pay tribute to Hunley crew
February 18, 2001
EDWARD C. FENNELL
Special to The Post and Courier
SULLIVAN'S ISLAND - As the name of each lost H.L.
Hunley crewman was read aloud, one woman from a row of mourners in black hoop
skirts and veils stepped forward and tossed a red rose into the sea.
Confederate re-enactors then marched to the water's
edge and together fired a series of rifle shots. As the echoes of the gunshots
faded, about 300 onlookers joined those conducting the memorial service for the
crew of the Hunley in prayer and the singing of "Dixie."
Many of those who attended the first memorial service
to be held at Breach Inlet - the site from where the Hunley last went to sea in
1864 - are involved in the current project to unseal the Confederate submarine
that was recovered last year.
On Feb. 17, 1864, the Hunley became the first submarine
to sink another vessel in combat. The super-secret submarine didn't return and
was found in recent years four miles off Sullivan's Island.
Researchers have begun to open the sub now housed in a
tank at the former Charleston Navy Base and expect to learn a lot about the sub
and its nine-man crew in the coming months.
The lives lost when the Union blockade vessel
Housatonic was sunk by an explosive device also were remembered in Saturday's
In a crowded church prior to the seaside ceremonies,
the Hunley crew was lauded for its courage.
Stephen P. Fletcher, commander of the Charleston
Squadron of the U.S. Submarine Veterans Association, said the crew was well
trained for its mission. Fletcher noted that the Hunley carried out its mission
eight years before author Jules Verne wrote about a fictional submarine named
Pastor Lynn Bailey of St. Johannes Lutheran Church
asked in prayer that the sacrifices made by both the Hunley and Housatonic crews
"set our hearts afire for the causes of liberty, justice and
Earlier Saturday, reenactors and others marched from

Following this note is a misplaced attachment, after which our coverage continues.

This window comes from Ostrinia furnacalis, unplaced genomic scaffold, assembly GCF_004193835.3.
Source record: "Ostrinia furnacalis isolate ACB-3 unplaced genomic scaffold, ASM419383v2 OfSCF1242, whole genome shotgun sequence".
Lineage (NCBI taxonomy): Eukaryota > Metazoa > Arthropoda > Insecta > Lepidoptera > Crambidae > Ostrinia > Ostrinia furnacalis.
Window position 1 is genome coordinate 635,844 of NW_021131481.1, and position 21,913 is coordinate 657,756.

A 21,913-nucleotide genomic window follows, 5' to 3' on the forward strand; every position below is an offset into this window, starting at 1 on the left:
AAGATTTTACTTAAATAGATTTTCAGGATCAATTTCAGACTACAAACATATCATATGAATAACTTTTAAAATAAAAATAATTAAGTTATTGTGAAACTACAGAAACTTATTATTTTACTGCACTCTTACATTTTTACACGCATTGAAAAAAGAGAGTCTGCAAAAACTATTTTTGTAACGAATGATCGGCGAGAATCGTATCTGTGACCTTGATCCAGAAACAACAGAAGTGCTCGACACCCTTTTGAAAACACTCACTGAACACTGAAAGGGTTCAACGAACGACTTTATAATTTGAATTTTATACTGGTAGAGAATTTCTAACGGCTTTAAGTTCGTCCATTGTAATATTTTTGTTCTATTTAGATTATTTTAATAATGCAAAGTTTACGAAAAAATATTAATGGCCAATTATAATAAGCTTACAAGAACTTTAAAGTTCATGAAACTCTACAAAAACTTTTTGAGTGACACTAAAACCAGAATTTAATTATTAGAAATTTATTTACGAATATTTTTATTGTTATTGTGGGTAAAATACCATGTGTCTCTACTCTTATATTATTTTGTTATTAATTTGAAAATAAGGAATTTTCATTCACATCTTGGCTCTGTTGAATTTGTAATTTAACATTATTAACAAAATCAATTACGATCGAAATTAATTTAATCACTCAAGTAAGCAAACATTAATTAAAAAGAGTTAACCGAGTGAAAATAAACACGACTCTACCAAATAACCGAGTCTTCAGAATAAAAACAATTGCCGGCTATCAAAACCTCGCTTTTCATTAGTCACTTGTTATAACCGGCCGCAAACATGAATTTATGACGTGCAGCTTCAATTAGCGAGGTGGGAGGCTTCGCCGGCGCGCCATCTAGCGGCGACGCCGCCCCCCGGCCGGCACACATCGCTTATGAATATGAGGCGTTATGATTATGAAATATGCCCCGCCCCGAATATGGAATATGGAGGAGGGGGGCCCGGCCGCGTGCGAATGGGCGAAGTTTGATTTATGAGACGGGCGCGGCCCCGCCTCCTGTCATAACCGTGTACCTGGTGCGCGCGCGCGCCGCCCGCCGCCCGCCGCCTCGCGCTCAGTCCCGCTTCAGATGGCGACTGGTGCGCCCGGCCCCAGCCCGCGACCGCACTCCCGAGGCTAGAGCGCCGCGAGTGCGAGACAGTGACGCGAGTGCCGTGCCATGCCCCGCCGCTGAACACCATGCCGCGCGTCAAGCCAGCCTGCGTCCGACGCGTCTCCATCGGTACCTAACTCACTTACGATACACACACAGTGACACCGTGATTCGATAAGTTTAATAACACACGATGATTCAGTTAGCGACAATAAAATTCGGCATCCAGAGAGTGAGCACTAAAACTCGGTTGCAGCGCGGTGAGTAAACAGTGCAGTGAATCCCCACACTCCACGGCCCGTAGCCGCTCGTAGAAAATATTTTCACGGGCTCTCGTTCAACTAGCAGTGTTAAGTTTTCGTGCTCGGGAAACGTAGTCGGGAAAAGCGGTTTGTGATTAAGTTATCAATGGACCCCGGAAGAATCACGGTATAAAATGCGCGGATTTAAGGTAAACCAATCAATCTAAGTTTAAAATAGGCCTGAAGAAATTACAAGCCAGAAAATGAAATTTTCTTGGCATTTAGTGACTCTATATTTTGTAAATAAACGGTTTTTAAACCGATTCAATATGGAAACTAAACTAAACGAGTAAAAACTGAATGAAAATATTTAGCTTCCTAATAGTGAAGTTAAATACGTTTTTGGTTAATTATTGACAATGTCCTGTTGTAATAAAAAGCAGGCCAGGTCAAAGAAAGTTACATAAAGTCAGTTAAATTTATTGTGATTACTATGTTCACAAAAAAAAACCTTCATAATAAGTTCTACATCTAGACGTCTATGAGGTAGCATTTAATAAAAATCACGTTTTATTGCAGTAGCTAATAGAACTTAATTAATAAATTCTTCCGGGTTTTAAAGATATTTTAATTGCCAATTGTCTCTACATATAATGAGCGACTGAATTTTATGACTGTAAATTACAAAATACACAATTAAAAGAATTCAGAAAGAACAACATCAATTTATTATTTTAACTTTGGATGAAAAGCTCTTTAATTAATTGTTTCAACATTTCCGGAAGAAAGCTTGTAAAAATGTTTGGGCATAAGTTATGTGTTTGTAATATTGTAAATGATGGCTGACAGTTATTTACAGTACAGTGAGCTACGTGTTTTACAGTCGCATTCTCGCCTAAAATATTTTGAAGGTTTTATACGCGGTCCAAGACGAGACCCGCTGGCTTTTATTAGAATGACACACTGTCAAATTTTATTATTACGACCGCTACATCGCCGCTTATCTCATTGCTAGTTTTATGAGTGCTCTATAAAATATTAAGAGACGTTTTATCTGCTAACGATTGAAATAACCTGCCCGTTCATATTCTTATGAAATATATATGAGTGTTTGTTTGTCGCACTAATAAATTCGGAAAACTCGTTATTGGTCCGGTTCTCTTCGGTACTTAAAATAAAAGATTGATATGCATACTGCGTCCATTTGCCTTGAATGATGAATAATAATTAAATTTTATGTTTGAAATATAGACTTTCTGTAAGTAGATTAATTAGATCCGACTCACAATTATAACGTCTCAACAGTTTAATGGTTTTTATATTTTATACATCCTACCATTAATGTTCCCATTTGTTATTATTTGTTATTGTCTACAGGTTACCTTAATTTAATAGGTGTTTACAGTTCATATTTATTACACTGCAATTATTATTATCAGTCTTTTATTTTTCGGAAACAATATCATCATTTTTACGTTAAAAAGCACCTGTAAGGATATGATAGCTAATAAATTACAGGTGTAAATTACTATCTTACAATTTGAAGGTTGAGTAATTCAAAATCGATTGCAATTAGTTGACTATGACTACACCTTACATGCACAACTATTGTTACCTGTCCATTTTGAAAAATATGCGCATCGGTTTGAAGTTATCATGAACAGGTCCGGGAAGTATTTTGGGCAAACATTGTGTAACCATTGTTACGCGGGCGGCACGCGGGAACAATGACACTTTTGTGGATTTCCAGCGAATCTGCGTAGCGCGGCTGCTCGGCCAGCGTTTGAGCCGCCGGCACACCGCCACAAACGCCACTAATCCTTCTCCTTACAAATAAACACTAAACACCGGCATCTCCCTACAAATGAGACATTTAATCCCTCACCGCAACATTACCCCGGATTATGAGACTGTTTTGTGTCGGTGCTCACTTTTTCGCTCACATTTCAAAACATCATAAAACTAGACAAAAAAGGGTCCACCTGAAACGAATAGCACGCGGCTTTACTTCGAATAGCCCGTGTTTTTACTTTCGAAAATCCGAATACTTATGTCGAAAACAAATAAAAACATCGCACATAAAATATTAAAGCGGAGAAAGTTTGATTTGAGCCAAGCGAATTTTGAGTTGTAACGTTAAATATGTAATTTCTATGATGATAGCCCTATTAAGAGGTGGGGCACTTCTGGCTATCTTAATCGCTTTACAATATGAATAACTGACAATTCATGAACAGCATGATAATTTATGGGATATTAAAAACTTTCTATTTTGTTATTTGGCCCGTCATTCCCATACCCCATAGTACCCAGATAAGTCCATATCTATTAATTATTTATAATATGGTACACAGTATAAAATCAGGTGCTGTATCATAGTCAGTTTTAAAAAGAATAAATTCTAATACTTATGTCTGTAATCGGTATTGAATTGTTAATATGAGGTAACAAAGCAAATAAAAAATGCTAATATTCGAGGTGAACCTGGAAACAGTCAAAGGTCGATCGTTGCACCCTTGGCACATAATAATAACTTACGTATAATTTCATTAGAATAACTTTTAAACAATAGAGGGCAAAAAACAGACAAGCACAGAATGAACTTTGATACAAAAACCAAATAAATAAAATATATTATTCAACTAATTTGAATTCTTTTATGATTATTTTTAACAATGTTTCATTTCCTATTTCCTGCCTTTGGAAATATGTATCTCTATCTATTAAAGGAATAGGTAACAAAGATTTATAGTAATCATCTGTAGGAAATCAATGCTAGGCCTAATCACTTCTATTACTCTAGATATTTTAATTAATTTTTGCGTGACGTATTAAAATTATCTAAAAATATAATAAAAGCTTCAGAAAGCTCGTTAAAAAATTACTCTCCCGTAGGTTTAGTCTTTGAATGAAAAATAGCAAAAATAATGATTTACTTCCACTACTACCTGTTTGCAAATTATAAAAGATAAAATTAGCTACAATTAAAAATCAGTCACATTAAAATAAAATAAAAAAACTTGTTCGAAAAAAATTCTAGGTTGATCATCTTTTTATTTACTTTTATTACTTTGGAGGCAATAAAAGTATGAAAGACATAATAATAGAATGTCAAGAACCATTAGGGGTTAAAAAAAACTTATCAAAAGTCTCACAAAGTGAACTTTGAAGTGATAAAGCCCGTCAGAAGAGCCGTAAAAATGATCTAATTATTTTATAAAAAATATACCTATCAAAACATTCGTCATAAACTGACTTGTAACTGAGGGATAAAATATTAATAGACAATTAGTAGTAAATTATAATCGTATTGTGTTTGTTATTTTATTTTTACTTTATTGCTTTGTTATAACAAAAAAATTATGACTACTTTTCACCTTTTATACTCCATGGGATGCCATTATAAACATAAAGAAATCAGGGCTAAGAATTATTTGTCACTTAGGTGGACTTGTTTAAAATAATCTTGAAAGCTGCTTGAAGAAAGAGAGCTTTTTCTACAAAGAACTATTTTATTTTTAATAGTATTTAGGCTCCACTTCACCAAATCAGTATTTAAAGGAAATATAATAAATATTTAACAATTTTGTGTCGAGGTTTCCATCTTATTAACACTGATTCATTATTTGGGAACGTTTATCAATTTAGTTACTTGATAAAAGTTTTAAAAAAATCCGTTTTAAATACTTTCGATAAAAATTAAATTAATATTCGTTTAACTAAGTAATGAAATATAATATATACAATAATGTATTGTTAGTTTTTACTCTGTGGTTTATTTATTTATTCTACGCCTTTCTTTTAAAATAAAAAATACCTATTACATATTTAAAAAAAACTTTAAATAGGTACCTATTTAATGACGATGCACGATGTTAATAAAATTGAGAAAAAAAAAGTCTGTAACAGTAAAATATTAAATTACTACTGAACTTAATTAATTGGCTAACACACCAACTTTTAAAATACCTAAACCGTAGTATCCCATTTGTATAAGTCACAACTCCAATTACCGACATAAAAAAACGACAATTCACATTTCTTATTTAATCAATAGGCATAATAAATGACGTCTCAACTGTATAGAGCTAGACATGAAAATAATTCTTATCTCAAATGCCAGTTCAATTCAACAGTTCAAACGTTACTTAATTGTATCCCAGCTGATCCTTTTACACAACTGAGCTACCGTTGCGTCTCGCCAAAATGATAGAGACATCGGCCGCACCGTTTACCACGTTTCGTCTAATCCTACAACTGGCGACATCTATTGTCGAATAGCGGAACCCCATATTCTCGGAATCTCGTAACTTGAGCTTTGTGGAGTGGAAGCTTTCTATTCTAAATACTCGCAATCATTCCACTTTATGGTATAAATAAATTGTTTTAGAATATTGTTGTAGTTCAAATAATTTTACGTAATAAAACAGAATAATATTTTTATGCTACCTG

the Old Village in Mount Pleasant to Breach Inlet to retrace the steps the crew
took prior to their historic voyage.
The Hunley crew barracked in the Old Village and
marched the 7 miles to Breach Inlet each day while training and on the day of
the mission, said Sgt. Keith Rhoden of the Hampton Legion Gist Rifles unit.
"They did that every day and we are honoring them
by what we are doing today," Rhoden said.
Rhoden's son, Landon Rhoden, 7, joined the troops as a
little soldier. He marched with a rifle longer than he is tall.
"I like it, and my Dad does it," the boy
The boy is too young to take part in battle
re-enactments, his father said. "We let him do parades but he can't do
battles. You can't do battles til you are 16."
Had Landon been around during the Civil War, "he
might have been a drummer boy," the sergeant said.
Garrett Academy students Rae Houke, 19, and Webster
Ammons, 16, both are re-enactors who marched. They said they hope to form a new
unit, the 3rd S.C., to be made up of teen-agers like the original Civil War
"They had all 16-year-olds," Ammons said.
Three brothers also joined the march. Thomas Chapman
Balliet Jr., 35, a member of Sons of the Confederacy, was accompanied by Jamie
Balliet, 34, and Trevor Balliet, 11.
The recovery of the Hunley, plus their reading about a
great-great-grandfather who fought in the war, sparked their interest in
Saturday's events, they said.
Thomas said he grew up on James Island and always had
an interest in the Hunley. "I've been to Fort Sumter about 20 times,"
Among those who just came to watch were Molly Johnson,
a visitor from Alexandria, Va., and her parents. Johnson said she has visited
some of the Civil War battlefields and that while in Charleston could not resist
coming out to see part of the Hunley memorial events.
Her father, Bob Johnson of Seabrook Island, said he has
"a whole lot of interest in the Hunley."
with permission of The Post and Courier and Charleston.Net